Unit Text: 8th Bn.

Date of Death: 27/10/1918

Service No: 7468

Awards: MM

Additional information: Son of Sarah and the late Frederick Amery, of 10, Adelaide St., Bute Docks, Cardiff.

Casualty Type: Commonwealth War Dead

Grave/Memorial Reference: VII. M. 7A.

Cemetery: MONT HUON MILITARY CEMETERY, LE TREPORT

Listed in SDGW as Sergeant (Sergt)

I think you'll also find it was the 'Rifle' regiments that also used the term Serjeant.

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BottsGreys

RT:

A photo I have of an NCO of the Rifle Brigade dated 1916 is inscribed "Serjt. Smart"

Chris

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182 CEF

I just recieved the Service records of Albert T Howard 13th Battn CEF. He is listed as being promoted to "SGT" Nov 1914, also listed as A/QM SGT for awhile.

Dean Owen

Whitby Ontario

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JulianB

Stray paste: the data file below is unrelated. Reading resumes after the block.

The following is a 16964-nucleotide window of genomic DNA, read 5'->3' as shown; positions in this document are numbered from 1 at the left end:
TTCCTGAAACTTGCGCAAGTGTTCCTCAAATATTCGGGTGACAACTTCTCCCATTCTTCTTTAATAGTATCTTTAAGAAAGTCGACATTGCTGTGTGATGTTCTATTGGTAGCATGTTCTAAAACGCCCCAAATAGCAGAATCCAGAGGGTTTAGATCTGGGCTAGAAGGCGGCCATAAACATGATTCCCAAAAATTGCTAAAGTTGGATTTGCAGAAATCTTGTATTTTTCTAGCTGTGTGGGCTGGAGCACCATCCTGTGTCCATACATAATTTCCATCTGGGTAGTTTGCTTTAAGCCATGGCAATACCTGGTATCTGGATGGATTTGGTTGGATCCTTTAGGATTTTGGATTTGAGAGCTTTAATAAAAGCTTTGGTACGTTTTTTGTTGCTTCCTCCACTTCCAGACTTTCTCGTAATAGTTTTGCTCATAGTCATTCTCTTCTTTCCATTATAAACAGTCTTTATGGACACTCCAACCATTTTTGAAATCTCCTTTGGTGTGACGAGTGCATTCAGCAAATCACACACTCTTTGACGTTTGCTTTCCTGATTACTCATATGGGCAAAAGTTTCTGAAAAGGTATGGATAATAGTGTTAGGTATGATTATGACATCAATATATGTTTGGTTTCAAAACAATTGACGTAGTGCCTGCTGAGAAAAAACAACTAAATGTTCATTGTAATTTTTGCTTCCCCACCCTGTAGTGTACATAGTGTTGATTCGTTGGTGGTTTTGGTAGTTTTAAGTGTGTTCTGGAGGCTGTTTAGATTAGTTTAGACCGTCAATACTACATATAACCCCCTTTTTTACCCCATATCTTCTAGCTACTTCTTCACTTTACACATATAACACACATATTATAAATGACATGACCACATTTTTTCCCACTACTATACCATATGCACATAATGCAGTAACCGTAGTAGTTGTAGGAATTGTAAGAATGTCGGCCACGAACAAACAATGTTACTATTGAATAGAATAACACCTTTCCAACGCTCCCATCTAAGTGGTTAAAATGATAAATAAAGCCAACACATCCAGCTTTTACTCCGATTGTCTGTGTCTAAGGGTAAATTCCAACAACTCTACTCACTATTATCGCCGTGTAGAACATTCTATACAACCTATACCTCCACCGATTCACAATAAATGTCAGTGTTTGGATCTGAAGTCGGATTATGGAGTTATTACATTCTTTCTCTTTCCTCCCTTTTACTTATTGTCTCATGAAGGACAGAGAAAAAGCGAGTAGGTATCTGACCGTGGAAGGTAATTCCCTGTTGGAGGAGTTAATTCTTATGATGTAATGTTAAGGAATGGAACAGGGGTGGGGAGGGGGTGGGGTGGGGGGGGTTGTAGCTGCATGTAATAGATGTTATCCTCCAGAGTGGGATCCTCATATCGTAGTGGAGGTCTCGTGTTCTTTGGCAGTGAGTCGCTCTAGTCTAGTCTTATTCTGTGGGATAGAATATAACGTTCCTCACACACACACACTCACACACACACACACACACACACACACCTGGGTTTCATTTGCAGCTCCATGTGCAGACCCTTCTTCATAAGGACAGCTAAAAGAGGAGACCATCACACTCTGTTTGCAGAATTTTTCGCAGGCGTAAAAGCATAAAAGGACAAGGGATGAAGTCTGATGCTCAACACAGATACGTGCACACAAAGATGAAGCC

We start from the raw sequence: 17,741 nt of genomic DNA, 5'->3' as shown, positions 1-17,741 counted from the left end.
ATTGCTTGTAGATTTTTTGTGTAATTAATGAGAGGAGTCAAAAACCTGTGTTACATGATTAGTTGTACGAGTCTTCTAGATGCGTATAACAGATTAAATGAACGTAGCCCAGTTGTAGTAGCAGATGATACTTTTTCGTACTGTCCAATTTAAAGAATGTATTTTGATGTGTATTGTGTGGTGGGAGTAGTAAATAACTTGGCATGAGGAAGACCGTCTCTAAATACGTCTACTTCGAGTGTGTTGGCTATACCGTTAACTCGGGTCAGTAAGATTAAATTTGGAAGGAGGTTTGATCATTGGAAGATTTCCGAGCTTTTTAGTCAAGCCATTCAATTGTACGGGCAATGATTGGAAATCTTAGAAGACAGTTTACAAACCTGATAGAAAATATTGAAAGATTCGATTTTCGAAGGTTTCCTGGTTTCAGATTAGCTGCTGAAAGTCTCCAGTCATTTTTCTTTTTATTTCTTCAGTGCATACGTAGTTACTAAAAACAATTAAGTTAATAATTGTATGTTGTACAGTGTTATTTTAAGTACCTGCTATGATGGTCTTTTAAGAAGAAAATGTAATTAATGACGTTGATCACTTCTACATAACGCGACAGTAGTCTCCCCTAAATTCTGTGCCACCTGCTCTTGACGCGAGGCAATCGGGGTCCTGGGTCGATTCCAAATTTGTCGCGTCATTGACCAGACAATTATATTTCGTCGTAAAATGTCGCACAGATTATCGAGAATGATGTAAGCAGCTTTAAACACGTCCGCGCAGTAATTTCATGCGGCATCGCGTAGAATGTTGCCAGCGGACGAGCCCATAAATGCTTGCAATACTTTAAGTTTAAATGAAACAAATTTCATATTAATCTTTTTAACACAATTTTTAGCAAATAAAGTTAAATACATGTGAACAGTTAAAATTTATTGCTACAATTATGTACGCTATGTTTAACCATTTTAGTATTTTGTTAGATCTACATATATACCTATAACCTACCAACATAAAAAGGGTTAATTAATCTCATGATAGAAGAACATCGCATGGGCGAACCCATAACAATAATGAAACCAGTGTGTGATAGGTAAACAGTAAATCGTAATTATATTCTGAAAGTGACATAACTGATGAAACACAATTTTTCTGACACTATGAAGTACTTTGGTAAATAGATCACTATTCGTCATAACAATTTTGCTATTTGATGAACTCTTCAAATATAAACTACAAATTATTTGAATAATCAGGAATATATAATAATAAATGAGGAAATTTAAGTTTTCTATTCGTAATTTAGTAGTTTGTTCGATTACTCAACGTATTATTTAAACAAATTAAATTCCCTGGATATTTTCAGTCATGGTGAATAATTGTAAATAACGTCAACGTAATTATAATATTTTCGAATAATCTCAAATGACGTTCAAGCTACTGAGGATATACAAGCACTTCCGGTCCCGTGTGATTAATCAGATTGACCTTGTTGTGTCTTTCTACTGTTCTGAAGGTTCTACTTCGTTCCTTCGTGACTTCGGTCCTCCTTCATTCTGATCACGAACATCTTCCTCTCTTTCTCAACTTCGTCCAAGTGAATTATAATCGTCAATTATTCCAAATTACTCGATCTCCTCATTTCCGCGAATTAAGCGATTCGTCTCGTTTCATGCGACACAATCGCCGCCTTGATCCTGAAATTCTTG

seems to be Sjt in the MGC

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Terry_Reeves

As has already pointed out, the two spellings were interchangeable. Just to prove the point, I have a copy of the "Journal of Operations Conducted by the Corps of Royal Engineers" for the Seige of Sebasatpol. It was published in 1859. Both spellings of the rank appear in the book, sometimes on the same page!

Terry Reeves

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Staffsyeoman

Julian is right, though; 'Sjt' was the preferred usage in the MGC, and was generally not/not interchangeable. Another one for Langley!

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guy taylor

Dear All,

Gordon's Military Origins says sergens or servientes was title of gentlemen serving in armies of France